Variants of Dynamic Programming
A summary of "Understanding deep reinforcement learning"
Policy Improvement by Iterative Methods
Asynchronous Dynamic Programming
Dynamic Programming mentioned before used synchronous backups which updates all staes at each iteration in parallel. (that means, next state value function can be calculated when the current state value function is ready.) Asynchronous DP updates each state in any order. This can significantly reduce computation, and it is convergent if all states continue to update.
 Variants
 Inplace Dynamic Programming
 Prioritized sweeping
 Realtime Dynamic Programming
InPlace Dynamic Programming
 Synchronous value iteration stores two copies of value function

For all states $s$:
$V_{new}(s) = \max_{a \in A} (R(s, a) + \gamma \sum_{s’ \in S} P(s’ \vert s, a) V_{old}(s’))$

$V_{old}(s) = V_{new}(s)$


Inplace value iteration only use one memory space of value function
 For all states $s$
Note: when the $V(s)$ is calculated, it will replace the $V(s’)$ in next iteration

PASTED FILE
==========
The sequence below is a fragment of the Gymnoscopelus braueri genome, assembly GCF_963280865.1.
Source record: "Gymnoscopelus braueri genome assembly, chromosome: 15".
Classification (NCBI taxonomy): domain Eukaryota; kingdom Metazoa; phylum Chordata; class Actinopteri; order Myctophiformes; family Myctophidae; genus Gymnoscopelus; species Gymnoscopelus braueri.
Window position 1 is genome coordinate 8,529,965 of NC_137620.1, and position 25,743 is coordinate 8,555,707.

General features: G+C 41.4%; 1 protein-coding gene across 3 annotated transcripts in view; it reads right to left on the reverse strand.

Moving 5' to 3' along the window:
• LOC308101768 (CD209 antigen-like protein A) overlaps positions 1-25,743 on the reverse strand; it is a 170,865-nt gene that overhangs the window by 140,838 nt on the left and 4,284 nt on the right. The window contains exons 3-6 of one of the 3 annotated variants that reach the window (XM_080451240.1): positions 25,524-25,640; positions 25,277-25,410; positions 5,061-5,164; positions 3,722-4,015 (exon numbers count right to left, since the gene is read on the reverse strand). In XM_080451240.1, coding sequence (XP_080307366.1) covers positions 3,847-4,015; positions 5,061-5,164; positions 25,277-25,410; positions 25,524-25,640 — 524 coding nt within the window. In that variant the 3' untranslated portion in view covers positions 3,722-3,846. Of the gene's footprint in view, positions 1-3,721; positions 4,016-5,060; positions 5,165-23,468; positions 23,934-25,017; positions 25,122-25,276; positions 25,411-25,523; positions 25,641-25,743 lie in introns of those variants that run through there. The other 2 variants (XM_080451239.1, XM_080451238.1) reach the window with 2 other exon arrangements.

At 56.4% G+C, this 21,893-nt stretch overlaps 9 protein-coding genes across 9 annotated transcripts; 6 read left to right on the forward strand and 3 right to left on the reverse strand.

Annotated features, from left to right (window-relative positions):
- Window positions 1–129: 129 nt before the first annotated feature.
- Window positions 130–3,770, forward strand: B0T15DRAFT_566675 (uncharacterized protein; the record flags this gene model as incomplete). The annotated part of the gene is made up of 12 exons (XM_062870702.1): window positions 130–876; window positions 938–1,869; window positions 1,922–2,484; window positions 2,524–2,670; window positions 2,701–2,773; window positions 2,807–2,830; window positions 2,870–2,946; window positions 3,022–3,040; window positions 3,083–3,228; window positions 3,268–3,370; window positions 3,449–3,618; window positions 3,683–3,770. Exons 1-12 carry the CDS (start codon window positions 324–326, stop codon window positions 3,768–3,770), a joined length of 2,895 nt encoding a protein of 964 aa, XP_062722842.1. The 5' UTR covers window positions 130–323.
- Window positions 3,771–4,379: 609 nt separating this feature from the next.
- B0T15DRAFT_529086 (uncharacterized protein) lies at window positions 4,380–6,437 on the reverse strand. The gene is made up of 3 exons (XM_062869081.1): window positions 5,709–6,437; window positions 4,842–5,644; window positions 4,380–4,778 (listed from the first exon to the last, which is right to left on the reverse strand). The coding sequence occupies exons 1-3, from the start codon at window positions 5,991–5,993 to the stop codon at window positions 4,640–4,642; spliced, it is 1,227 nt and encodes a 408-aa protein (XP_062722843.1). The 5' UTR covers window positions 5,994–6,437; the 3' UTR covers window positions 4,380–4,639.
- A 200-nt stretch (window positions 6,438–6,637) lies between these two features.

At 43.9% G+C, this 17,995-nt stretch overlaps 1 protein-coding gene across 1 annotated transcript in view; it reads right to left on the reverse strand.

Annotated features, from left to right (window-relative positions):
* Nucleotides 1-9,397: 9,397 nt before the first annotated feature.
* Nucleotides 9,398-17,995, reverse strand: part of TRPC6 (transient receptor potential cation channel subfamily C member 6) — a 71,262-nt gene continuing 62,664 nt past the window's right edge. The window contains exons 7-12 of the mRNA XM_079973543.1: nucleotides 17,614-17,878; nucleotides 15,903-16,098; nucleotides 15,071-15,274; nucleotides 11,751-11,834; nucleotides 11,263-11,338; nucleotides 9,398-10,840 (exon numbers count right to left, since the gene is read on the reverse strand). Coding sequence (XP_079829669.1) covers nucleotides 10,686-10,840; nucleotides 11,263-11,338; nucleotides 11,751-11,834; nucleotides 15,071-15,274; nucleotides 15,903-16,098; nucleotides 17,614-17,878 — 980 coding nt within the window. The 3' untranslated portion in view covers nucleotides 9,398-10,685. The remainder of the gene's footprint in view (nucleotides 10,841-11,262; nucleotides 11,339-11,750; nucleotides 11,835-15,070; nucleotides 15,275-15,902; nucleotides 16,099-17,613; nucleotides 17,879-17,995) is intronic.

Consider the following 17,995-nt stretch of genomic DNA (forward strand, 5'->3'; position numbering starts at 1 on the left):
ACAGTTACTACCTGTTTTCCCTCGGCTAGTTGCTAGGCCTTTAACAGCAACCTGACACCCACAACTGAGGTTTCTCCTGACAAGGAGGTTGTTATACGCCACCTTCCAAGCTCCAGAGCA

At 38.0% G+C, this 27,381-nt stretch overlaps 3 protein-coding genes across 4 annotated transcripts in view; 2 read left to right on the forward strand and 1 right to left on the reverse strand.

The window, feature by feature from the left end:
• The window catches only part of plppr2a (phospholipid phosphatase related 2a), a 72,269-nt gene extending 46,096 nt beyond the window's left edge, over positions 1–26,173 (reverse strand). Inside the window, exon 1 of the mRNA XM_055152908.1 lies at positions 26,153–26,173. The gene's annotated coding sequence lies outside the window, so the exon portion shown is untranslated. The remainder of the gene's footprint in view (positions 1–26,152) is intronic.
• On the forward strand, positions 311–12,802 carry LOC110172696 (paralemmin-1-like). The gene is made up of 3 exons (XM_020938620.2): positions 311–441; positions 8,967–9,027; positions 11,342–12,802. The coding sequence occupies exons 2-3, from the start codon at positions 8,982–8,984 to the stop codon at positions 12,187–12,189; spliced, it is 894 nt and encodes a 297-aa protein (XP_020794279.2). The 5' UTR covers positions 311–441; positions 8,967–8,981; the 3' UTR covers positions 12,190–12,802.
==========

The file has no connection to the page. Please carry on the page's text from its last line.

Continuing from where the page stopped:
Prioritized Sweeping
Prioritized Sweeping is the approach to update state with priority. To select states for update, find the state with the largest Bellman error:
$\argmax_{s \in S} \vert \max_{a \in A} \big(R(s, a) + \gamma \sum_{s' \in S} P(s' \vert s, a) V(s')\big)  V(s) \vert$ Update the state and Bellman error of affected states ($V_{new}(s)  V_{old}(s)$)
 This can be implemented by using a priority queue
Sample Backups
In the previous post, Fullwidth backups are introduced. It is consider all states and actions. Compared to this, Sample backups use the samples of rewards and transitions instead of reward function and transition function. By sampling reward and transition, it can reduce the computation.
Approximate DP
Value function can be approximated by using
 Function approximator $\hat{V}(s, w)$ with parameter $w$ (usually wa used neural network for training approximator)
 Applying DP to calculate $\hat{V}(\cdot, w)$
It is called Fitted Value Iteration, and follow the process
 Repeat until convergence,
 Sample states $\tilde{S} \subset S$
 For each state $s \in \tilde{S}$, estimate target value using Bellman optimality equation,
$\tilde{V_k}(s) = \max_{a \in A} \big(R(s, a) + \gamma \sum_{s’ \in S} P(s’ \vert s, a) \hat{V}(s’, w_k) \big)$
 Train next value function $\hat{V}(\cdot, w_{k+1})$ with targets ${ \langle s, \tilde{V_k}(s) \rangle }$